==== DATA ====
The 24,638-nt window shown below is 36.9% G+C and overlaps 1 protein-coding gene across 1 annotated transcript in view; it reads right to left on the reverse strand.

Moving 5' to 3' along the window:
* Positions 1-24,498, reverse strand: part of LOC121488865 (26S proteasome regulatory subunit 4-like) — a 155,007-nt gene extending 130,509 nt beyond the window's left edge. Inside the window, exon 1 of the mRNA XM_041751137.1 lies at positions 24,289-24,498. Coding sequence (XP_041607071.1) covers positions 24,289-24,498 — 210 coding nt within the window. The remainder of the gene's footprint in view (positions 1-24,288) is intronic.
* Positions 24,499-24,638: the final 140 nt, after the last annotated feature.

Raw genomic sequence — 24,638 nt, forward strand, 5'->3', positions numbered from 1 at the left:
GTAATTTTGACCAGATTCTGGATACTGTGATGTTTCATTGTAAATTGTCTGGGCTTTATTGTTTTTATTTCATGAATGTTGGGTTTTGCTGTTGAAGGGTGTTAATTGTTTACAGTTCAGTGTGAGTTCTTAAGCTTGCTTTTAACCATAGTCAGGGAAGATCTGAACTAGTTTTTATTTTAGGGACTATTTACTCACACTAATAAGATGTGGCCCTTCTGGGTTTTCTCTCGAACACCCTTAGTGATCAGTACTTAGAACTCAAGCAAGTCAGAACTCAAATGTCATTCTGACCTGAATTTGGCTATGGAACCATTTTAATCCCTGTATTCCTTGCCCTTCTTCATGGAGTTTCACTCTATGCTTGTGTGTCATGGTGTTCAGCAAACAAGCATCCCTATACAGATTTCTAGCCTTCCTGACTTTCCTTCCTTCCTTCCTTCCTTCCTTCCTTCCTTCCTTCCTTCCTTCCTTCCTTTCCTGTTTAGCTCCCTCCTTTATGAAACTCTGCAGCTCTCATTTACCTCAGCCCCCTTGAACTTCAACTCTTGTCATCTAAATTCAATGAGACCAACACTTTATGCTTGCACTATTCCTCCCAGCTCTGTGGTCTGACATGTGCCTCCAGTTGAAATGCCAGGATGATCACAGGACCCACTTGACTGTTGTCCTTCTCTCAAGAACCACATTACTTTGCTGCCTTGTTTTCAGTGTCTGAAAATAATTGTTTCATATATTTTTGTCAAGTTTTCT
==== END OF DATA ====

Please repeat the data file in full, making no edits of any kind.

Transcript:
The 24,638-nt window shown below is 36.9% G+C and overlaps 1 protein-coding gene across 1 annotated transcript in view; it reads right to left on the reverse strand.

Moving 5' to 3' along the window:
* Positions 1-24,498, reverse strand: part of LOC121488865 (26S proteasome regulatory subunit 4-like) — a 155,007-nt gene extending 130,509 nt beyond the window's left edge. Inside the window, exon 1 of the mRNA XM_041751137.1 lies at positions 24,289-24,498. Coding sequence (XP_041607071.1) covers positions 24,289-24,498 — 210 coding nt within the window. The remainder of the gene's footprint in view (positions 1-24,288) is intronic.
* Positions 24,499-24,638: the final 140 nt, after the last annotated feature.

Raw genomic sequence — 24,638 nt, forward strand, 5'->3', positions numbered from 1 at the left:
GTAATTTTGACCAGATTCTGGATACTGTGATGTTTCATTGTAAATTGTCTGGGCTTTATTGTTTTTATTTCATGAATGTTGGGTTTTGCTGTTGAAGGGTGTTAATTGTTTACAGTTCAGTGTGAGTTCTTAAGCTTGCTTTTAACCATAGTCAGGGAAGATCTGAACTAGTTTTTATTTTAGGGACTATTTACTCACACTAATAAGATGTGGCCCTTCTGGGTTTTCTCTCGAACACCCTTAGTGATCAGTACTTAGAACTCAAGCAAGTCAGAACTCAAATGTCATTCTGACCTGAATTTGGCTATGGAACCATTTTAATCCCTGTATTCCTTGCCCTTCTTCATGGAGTTTCACTCTATGCTTGTGTGTCATGGTGTTCAGCAAACAAGCATCCCTATACAGATTTCTAGCCTTCCTGACTTTCCTTCCTTCCTTCCTTCCTTCCTTCCTTCCTTCCTTCCTTCCTTCCTTCCTTTCCTGTTTAGCTCCCTCCTTTATGAAACTCTGCAGCTCTCATTTACCTCAGCCCCCTTGAACTTCAACTCTTGTCATCTAAATTCAATGAGACCAACACTTTATGCTTGCACTATTCCTCCCAGCTCTGTGGTCTGACATGTGCCTCCAGTTGAAATGCCAGGATGATCACAGGACCCACTTGACTGTTGTCCTTCTCTCAAGAACCACATTACTTTGCTGCCTTGTTTTCAGTGTCTGAAAATAATTGTTTCATATATTTTTGTCAAGTTTTCT